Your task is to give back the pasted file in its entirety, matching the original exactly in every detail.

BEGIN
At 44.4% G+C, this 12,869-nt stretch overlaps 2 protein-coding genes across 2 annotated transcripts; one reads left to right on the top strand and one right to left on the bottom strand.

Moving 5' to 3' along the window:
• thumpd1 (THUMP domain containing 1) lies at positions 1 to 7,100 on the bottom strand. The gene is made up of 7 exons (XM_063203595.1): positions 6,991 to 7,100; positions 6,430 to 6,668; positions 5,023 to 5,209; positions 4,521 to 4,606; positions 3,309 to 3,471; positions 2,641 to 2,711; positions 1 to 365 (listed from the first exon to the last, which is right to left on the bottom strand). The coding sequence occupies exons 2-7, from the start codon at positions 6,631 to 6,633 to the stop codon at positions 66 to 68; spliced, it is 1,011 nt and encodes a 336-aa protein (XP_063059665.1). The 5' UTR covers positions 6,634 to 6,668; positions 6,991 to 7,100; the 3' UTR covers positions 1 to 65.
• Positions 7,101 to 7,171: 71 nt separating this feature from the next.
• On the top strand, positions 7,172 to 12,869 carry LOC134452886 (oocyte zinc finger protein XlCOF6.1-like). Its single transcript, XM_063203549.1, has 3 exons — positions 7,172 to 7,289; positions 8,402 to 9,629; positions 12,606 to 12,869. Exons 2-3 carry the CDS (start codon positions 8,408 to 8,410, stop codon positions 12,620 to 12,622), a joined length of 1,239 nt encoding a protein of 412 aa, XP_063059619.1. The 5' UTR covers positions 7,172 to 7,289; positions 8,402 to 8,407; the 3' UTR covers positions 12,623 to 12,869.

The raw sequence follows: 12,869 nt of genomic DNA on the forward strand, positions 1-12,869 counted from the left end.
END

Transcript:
At 44.4% G+C, this 12,869-nt stretch overlaps 2 protein-coding genes across 2 annotated transcripts; one reads left to right on the top strand and one right to left on the bottom strand.

Moving 5' to 3' along the window:
• thumpd1 (THUMP domain containing 1) lies at positions 1 to 7,100 on the bottom strand. The gene is made up of 7 exons (XM_063203595.1): positions 6,991 to 7,100; positions 6,430 to 6,668; positions 5,023 to 5,209; positions 4,521 to 4,606; positions 3,309 to 3,471; positions 2,641 to 2,711; positions 1 to 365 (listed from the first exon to the last, which is right to left on the bottom strand). The coding sequence occupies exons 2-7, from the start codon at positions 6,631 to 6,633 to the stop codon at positions 66 to 68; spliced, it is 1,011 nt and encodes a 336-aa protein (XP_063059665.1). The 5' UTR covers positions 6,634 to 6,668; positions 6,991 to 7,100; the 3' UTR covers positions 1 to 65.
• Positions 7,101 to 7,171: 71 nt separating this feature from the next.
• On the top strand, positions 7,172 to 12,869 carry LOC134452886 (oocyte zinc finger protein XlCOF6.1-like). Its single transcript, XM_063203549.1, has 3 exons — positions 7,172 to 7,289; positions 8,402 to 9,629; positions 12,606 to 12,869. Exons 2-3 carry the CDS (start codon positions 8,408 to 8,410, stop codon positions 12,620 to 12,622), a joined length of 1,239 nt encoding a protein of 412 aa, XP_063059619.1. The 5' UTR covers positions 7,172 to 7,289; positions 8,402 to 8,407; the 3' UTR covers positions 12,623 to 12,869.

The raw sequence follows: 12,869 nt of genomic DNA on the forward strand, positions 1-12,869 counted from the left end.